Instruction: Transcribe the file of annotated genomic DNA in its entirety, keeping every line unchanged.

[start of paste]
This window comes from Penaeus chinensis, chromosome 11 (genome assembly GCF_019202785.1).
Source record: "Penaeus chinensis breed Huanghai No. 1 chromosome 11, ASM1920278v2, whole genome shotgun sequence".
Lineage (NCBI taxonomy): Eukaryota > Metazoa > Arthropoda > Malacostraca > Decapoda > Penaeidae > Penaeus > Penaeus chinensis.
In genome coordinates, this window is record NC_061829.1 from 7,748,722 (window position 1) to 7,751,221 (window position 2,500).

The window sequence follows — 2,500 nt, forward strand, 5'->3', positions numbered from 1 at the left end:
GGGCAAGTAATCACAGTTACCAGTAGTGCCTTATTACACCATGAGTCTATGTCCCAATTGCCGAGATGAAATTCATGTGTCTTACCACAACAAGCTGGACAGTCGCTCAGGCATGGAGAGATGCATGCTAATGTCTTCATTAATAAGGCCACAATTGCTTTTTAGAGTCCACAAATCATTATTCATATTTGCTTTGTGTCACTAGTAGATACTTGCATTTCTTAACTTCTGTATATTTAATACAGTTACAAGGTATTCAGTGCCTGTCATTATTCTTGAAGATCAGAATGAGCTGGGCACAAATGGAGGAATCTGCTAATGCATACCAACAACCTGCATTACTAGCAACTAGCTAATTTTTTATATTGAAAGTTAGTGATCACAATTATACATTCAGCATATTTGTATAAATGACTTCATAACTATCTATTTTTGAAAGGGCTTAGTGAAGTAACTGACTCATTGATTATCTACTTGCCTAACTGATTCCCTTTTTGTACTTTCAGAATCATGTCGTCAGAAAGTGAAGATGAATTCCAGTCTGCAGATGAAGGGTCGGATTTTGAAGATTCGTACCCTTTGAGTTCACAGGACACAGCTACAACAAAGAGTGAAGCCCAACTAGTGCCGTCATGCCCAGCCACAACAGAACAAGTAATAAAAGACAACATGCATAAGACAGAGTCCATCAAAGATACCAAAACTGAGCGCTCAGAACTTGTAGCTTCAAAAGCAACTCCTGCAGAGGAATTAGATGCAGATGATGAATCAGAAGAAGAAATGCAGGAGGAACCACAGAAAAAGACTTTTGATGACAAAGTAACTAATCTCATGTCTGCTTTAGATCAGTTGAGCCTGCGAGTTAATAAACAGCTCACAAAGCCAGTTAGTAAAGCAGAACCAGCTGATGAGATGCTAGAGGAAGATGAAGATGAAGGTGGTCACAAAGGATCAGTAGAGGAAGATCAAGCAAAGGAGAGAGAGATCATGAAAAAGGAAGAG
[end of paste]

This window comes from Penaeus chinensis, chromosome 11 (genome assembly GCF_019202785.1).
Source record: "Penaeus chinensis breed Huanghai No. 1 chromosome 11, ASM1920278v2, whole genome shotgun sequence".
Lineage (NCBI taxonomy): Eukaryota > Metazoa > Arthropoda > Malacostraca > Decapoda > Penaeidae > Penaeus > Penaeus chinensis.
In genome coordinates, this window is record NC_061829.1 from 7,748,722 (window position 1) to 7,751,221 (window position 2,500).

The window sequence follows — 2,500 nt, forward strand, 5'->3', positions numbered from 1 at the left end:
GGGCAAGTAATCACAGTTACCAGTAGTGCCTTATTACACCATGAGTCTATGTCCCAATTGCCGAGATGAAATTCATGTGTCTTACCACAACAAGCTGGACAGTCGCTCAGGCATGGAGAGATGCATGCTAATGTCTTCATTAATAAGGCCACAATTGCTTTTTAGAGTCCACAAATCATTATTCATATTTGCTTTGTGTCACTAGTAGATACTTGCATTTCTTAACTTCTGTATATTTAATACAGTTACAAGGTATTCAGTGCCTGTCATTATTCTTGAAGATCAGAATGAGCTGGGCACAAATGGAGGAATCTGCTAATGCATACCAACAACCTGCATTACTAGCAACTAGCTAATTTTTTATATTGAAAGTTAGTGATCACAATTATACATTCAGCATATTTGTATAAATGACTTCATAACTATCTATTTTTGAAAGGGCTTAGTGAAGTAACTGACTCATTGATTATCTACTTGCCTAACTGATTCCCTTTTTGTACTTTCAGAATCATGTCGTCAGAAAGTGAAGATGAATTCCAGTCTGCAGATGAAGGGTCGGATTTTGAAGATTCGTACCCTTTGAGTTCACAGGACACAGCTACAACAAAGAGTGAAGCCCAACTAGTGCCGTCATGCCCAGCCACAACAGAACAAGTAATAAAAGACAACATGCATAAGACAGAGTCCATCAAAGATACCAAAACTGAGCGCTCAGAACTTGTAGCTTCAAAAGCAACTCCTGCAGAGGAATTAGATGCAGATGATGAATCAGAAGAAGAAATGCAGGAGGAACCACAGAAAAAGACTTTTGATGACAAAGTAACTAATCTCATGTCTGCTTTAGATCAGTTGAGCCTGCGAGTTAATAAACAGCTCACAAAGCCAGTTAGTAAAGCAGAACCAGCTGATGAGATGCTAGAGGAAGATGAAGATGAAGGTGGTCACAAAGGATCAGTAGAGGAAGATCAAGCAAAGGAGAGAGAGATCATGAAAAAGGAAGAG